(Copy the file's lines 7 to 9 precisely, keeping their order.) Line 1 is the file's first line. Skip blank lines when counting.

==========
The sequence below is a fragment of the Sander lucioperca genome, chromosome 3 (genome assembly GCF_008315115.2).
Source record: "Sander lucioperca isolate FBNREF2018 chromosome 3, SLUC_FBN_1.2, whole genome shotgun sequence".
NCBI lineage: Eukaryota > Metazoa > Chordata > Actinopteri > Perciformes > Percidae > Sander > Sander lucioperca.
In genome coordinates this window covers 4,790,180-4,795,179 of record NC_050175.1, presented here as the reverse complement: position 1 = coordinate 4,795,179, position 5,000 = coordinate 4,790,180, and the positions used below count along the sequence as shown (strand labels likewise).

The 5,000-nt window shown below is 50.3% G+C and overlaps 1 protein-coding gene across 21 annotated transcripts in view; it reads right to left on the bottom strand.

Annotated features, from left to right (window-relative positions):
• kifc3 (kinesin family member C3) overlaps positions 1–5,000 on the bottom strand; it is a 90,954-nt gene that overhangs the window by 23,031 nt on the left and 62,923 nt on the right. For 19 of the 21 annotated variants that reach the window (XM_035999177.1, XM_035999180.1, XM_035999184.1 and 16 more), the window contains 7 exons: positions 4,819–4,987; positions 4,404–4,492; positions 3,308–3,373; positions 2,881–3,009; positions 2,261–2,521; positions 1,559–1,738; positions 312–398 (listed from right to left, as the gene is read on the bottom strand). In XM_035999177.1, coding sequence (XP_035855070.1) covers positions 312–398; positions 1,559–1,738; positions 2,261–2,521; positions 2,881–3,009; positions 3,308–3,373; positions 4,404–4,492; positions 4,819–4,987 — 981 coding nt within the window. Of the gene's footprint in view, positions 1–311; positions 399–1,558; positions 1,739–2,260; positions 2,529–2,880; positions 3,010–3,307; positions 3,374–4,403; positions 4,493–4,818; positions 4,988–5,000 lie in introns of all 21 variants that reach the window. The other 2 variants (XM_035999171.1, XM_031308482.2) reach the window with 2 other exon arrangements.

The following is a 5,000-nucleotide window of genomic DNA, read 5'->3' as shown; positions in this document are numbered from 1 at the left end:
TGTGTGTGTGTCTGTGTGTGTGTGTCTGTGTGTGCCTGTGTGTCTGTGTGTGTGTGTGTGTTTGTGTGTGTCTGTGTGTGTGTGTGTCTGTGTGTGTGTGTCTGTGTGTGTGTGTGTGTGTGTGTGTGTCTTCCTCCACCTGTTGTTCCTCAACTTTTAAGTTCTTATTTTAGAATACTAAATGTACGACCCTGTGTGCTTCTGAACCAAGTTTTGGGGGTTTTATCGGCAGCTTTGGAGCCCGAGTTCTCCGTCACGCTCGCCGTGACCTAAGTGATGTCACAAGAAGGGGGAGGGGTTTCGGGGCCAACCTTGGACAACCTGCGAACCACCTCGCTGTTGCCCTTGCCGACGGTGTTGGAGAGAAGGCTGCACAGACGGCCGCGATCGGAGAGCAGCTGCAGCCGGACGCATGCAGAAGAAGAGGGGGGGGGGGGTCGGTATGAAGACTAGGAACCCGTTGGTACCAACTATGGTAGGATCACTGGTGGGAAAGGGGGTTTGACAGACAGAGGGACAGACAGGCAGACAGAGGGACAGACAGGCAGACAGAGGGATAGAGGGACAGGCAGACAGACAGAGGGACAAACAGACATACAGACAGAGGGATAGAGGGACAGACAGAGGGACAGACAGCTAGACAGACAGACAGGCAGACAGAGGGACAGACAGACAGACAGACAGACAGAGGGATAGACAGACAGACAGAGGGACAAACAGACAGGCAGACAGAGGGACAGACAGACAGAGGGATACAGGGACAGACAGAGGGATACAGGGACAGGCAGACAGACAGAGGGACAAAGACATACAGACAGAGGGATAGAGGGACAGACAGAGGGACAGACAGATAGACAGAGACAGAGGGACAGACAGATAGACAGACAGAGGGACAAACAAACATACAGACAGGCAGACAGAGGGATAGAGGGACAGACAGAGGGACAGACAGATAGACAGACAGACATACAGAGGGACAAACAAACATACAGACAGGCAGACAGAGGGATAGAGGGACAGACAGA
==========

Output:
• kifc3 (kinesin family member C3) overlaps positions 1–5,000 on the bottom strand; it is a 90,954-nt gene that overhangs the window by 23,031 nt on the left and 62,923 nt on the right. For 19 of the 21 annotated variants that reach the window (XM_035999177.1, XM_035999180.1, XM_035999184.1 and 16 more), the window contains 7 exons: positions 4,819–4,987; positions 4,404–4,492; positions 3,308–3,373; positions 2,881–3,009; positions 2,261–2,521; positions 1,559–1,738; positions 312–398 (listed from right to left, as the gene is read on the bottom strand). In XM_035999177.1, coding sequence (XP_035855070.1) covers positions 312–398; positions 1,559–1,738; positions 2,261–2,521; positions 2,881–3,009; positions 3,308–3,373; positions 4,404–4,492; positions 4,819–4,987 — 981 coding nt within the window. Of the gene's footprint in view, positions 1–311; positions 399–1,558; positions 1,739–2,260; positions 2,529–2,880; positions 3,010–3,307; positions 3,374–4,403; positions 4,493–4,818; positions 4,988–5,000 lie in introns of all 21 variants that reach the window. The other 2 variants (XM_035999171.1, XM_031308482.2) reach the window with 2 other exon arrangements.

The following is a 5,000-nucleotide window of genomic DNA, read 5'->3' as shown; positions in this document are numbered from 1 at the left end:
TGTGTGTGTGTCTGTGTGTGTGTGTCTGTGTGTGCCTGTGTGTCTGTGTGTGTGTGTGTGTTTGTGTGTGTCTGTGTGTGTGTGTGTCTGTGTGTGTGTGTCTGTGTGTGTGTGTGTGTGTGTGTGTGTCTTCCTCCACCTGTTGTTCCTCAACTTTTAAGTTCTTATTTTAGAATACTAAATGTACGACCCTGTGTGCTTCTGAACCAAGTTTTGGGGGTTTTATCGGCAGCTTTGGAGCCCGAGTTCTCCGTCACGCTCGCCGTGACCTAAGTGATGTCACAAGAAGGGGGAGGGGTTTCGGGGCCAACCTTGGACAACCTGCGAACCACCTCGCTGTTGCCCTTGCCGACGGTGTTGGAGAGAAGGCTGCACAGACGGCCGCGATCGGAGAGCAGCTGCAGCCGGACGCATGCAGAAGAAGAGGGGGGGGGGGGTCGGTATGAAGACTAGGAACCCGTTGGTACCAACTATGGTAGGATCACTGGTGGGAAAGGGGGTTTGACAGACAGAGGGACAGACAGGCAGACAGAGGGACAGACAGGCAGACAGAGGGATAGAGGGACAGGCAGACAGACAGAGGGACAAACAGACATACAGACAGAGGGATAGAGGGACAGACAGAGGGACAGACAGCTAGACAGACAGACAGGCAGACAGAGGGACAGACAGACAGACAGACAGACAGAGGGATAGACAGACAGACAGAGGGACAAACAGACAGGCAGACAGAGGGACAGACAGACAGAGGGATACAGGGACAGACAGAGGGATACAGGGACAGGCAGACAGACAGAGGGACAAAGACATACAGACAGAGGGATAGAGGGACAGACAGAGGGACAGACAGATAGACAGAGACAGAGGGACAGACAGATAGACAGACAGAGGGACAAACAAACATACAGACAGGCAGACAGAGGGATAGAGGGACAGACAGAGGGACAGACAGATAGACAGACAGACATACAGAGGGACAAACAAACATACAGACAGGCAGACAGAGGGATAGAGGGACAGACAGA